Finally, to show that $e^{(1)}, \ldots, e^{(k)}$ form a basis, we need to show that $\dim(\ker(p(E))) = k$. A sequence $s \in \ker(p(E))$ is determined by its first $k$ terms $s_0,\ldots,s_{k-1}$ since all subsequent terms $s_k,s_{k+1},\ldots$ are determinted by the recurrence. Let $f_j^{(i)} = \delta_{ij}$ for $1 \leq i,j \leq k$. Then $f^{(1)},\ldots,f^{(k)}$ form a basis of size $k$. All bases of $\ker(p(E))$ must have the same cardinality. Therefore, $e^{(1)},\ldots,e^{(k)}$ form a basis for $\ker(p(E))$.
\end{proof}
\begin{example}
The sequence $s_n = 3^n - 2^n$ obeys a linear recurrence. Let $\phi_1 = 3$ and $\phi_2 = 2$. Then
$$p(E) = (E-3)(E-2) = E^2 - 5E + 6,$$
so our recurrence is
$$s_{n+2} - 5s_{n+1} + 6s_n = 0.$$
\end{example}
What if $p(E)$ has repeated roots?
\begin{example}
Consider the sequence $s$ such that
$$s_{n+3} = 3s_{n+2} - 3s_{n+1} + s_n.$$
Then
$$p(E) = E^3-3E^2+3E-1 = (E-1)^3 = D^3,$$ where $D = E-1$ is the difference operator.
One solution is $s_n = 1^n = 1$. However, we expect to have two other linearly independent solutions since this a linear recurrence of order 3. These two additional solutions are $s_n = n$ and $s_n = n^2$.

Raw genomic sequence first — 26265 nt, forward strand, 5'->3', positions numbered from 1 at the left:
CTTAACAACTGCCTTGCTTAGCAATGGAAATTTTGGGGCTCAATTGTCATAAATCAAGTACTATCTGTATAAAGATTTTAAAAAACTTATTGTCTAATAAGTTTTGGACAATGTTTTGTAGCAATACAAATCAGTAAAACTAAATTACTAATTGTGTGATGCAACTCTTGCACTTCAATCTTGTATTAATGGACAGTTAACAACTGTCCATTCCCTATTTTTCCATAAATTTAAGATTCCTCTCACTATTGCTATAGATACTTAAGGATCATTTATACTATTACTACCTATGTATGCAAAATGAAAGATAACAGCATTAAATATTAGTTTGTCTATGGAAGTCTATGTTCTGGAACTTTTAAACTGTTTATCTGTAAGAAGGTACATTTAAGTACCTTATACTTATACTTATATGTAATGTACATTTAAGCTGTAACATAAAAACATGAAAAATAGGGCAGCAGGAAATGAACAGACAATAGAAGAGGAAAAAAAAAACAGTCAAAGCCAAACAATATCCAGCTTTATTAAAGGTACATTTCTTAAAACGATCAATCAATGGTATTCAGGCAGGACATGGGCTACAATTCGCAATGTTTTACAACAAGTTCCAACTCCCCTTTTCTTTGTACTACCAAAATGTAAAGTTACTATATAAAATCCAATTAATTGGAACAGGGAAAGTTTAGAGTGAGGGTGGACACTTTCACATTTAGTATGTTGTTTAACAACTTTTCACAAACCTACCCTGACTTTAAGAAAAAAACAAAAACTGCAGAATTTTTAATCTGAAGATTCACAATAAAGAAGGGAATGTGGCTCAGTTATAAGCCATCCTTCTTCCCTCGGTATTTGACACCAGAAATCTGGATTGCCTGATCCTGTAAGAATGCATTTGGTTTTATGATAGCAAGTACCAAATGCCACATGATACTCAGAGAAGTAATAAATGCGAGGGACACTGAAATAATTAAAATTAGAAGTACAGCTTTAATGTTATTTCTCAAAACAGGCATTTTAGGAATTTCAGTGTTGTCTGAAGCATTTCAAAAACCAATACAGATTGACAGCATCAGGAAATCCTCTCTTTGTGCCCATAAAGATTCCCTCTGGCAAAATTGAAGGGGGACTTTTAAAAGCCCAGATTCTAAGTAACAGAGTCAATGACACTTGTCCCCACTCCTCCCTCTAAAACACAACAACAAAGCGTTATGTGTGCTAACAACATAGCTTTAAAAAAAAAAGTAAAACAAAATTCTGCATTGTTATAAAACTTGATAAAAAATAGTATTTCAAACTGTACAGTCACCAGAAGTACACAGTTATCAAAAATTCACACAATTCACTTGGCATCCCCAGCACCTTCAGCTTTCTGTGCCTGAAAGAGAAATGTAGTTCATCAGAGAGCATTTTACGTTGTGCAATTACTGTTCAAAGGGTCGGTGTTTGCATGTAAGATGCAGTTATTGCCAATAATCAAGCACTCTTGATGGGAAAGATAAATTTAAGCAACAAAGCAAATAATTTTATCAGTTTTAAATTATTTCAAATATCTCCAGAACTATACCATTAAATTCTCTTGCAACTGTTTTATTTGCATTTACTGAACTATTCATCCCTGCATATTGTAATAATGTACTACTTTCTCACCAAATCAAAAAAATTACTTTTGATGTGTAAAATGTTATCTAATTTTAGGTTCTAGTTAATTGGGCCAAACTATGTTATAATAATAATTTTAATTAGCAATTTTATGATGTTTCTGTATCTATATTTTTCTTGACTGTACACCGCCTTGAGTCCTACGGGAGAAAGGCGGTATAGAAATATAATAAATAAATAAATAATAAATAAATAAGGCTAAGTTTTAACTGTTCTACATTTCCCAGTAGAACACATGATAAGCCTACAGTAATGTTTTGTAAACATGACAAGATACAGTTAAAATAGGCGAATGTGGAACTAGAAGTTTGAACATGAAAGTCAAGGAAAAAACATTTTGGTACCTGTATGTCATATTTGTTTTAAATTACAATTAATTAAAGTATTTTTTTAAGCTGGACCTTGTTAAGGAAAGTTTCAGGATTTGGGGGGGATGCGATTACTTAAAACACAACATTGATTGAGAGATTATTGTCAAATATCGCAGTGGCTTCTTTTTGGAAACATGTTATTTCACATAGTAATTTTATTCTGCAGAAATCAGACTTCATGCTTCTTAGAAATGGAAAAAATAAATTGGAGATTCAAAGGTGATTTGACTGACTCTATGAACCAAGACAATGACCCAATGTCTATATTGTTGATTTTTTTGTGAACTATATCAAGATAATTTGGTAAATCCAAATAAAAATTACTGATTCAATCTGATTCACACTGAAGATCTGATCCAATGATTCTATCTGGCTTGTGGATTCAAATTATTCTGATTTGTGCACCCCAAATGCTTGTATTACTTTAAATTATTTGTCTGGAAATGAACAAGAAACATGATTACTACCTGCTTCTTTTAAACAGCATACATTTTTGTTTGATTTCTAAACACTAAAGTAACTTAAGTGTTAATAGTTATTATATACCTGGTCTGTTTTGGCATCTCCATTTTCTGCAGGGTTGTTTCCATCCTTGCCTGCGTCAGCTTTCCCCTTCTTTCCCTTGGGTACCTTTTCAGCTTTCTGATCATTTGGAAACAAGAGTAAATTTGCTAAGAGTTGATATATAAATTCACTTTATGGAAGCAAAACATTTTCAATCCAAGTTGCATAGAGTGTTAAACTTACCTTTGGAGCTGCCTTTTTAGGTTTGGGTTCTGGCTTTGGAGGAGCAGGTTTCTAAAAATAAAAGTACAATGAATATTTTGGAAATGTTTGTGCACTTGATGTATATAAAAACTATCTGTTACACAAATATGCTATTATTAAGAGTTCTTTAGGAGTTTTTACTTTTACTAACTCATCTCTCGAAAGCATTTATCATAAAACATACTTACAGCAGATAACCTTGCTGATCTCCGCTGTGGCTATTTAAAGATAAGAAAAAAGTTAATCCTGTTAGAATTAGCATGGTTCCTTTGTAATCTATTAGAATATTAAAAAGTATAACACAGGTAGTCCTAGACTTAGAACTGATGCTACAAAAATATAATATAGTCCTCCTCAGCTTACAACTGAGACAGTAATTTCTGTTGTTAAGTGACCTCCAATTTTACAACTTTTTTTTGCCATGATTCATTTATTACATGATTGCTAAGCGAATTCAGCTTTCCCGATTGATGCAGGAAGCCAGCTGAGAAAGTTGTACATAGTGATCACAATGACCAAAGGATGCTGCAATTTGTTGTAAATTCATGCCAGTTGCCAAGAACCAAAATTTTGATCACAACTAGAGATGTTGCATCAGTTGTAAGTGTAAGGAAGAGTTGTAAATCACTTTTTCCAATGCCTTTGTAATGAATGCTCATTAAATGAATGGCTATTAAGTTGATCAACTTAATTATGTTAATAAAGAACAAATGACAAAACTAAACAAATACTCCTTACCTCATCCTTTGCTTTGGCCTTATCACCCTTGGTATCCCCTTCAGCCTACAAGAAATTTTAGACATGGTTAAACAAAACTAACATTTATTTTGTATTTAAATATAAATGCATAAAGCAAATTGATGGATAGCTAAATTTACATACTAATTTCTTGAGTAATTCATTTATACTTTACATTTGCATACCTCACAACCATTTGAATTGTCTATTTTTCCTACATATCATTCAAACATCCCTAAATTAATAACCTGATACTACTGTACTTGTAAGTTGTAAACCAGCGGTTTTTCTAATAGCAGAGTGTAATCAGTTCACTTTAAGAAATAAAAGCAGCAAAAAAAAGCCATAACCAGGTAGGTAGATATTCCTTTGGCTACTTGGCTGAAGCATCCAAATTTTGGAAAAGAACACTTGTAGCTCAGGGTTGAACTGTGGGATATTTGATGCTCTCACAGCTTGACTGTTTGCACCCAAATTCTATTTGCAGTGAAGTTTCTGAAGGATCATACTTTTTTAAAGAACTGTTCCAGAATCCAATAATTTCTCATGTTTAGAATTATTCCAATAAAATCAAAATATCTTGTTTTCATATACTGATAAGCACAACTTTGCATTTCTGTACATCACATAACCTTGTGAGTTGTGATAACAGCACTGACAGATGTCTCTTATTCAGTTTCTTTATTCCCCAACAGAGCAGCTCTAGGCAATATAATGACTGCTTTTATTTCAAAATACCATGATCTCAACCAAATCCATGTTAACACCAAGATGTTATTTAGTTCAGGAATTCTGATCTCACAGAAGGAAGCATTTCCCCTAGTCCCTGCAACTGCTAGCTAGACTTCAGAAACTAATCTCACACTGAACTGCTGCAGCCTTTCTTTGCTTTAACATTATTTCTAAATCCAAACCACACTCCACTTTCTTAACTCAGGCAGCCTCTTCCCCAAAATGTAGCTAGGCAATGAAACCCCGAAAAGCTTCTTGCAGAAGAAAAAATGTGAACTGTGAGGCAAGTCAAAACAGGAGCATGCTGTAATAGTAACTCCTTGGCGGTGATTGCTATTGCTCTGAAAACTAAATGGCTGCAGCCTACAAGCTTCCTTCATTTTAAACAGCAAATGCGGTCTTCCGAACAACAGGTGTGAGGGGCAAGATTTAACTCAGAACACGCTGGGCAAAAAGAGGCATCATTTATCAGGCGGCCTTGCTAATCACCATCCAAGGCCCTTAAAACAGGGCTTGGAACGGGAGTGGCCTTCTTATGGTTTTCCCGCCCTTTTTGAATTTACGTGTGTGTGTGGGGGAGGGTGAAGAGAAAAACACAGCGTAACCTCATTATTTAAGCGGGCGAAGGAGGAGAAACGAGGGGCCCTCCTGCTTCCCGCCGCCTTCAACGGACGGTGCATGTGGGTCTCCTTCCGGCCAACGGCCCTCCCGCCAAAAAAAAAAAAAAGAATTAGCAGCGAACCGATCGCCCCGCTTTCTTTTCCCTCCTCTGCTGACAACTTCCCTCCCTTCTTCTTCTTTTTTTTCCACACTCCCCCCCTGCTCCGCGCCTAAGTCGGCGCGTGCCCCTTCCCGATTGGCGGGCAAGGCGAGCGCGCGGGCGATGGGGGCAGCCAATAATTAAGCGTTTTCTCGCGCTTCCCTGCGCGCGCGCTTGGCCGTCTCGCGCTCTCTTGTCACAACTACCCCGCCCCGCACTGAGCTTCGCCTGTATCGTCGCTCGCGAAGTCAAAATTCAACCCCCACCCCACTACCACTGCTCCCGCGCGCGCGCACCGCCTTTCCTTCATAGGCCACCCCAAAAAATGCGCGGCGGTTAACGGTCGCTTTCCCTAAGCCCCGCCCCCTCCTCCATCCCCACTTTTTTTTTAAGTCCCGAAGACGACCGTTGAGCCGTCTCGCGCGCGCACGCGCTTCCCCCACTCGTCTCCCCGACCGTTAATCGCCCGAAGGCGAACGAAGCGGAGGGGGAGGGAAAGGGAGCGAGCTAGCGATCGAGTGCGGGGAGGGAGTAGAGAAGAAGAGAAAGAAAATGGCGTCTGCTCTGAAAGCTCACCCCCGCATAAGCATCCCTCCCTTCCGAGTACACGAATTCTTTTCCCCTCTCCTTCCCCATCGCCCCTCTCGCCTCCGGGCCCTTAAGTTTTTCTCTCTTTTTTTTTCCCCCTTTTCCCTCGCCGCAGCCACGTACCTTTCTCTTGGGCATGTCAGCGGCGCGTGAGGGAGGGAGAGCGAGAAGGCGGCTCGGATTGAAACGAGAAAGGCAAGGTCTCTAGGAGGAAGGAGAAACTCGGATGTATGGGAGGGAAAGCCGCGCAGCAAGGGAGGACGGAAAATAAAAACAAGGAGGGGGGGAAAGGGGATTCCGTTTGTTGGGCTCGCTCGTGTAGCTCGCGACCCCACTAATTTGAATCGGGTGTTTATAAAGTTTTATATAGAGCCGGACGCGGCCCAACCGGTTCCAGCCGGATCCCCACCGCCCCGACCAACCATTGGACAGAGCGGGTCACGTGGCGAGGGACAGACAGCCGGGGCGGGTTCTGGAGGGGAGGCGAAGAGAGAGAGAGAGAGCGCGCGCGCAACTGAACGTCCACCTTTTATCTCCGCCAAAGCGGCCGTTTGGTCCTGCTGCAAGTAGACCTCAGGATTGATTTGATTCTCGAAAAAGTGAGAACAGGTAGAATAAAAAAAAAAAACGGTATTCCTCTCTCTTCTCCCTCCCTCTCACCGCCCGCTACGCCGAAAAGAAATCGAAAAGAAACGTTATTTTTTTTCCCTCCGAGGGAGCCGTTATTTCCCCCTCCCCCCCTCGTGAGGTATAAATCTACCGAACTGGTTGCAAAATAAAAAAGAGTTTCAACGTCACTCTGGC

$D$ is analagous to the operator $\frac{d}{dt}$ for functions, so the corresponding differential equation to this recurrence is
$$\left[\frac{d}{dt}\right]^3 f(t) = 0.$$
Taking powers of the operator is the same as function composition, so this is equivalent to
$$\frac{d^3}{dt^3}f(t) = 0,$$
which has similar solutions $f(t) = 1$, $f(t) = t$, and $f(t) = t^2$.
\end{example}
This example brings us to the following lemma.
\begin{lemma}
$D^ms = 0$ if and only if $s_n = q(n)$ for some polynomial $q$ of degree less than or equal to $m-1$.
\end{lemma}
\begin{proof}
We want to show that $1,n,n^2,\ldots,n^{m-1}$ form a basis for $\ker(D_m)$. We know that $\dim(\ker(D^m)) = m$ since a sequence that satisfies linear recurrence of order $m$ is determined by its first $m$ terms, which can be chosen arbitrarily as described above.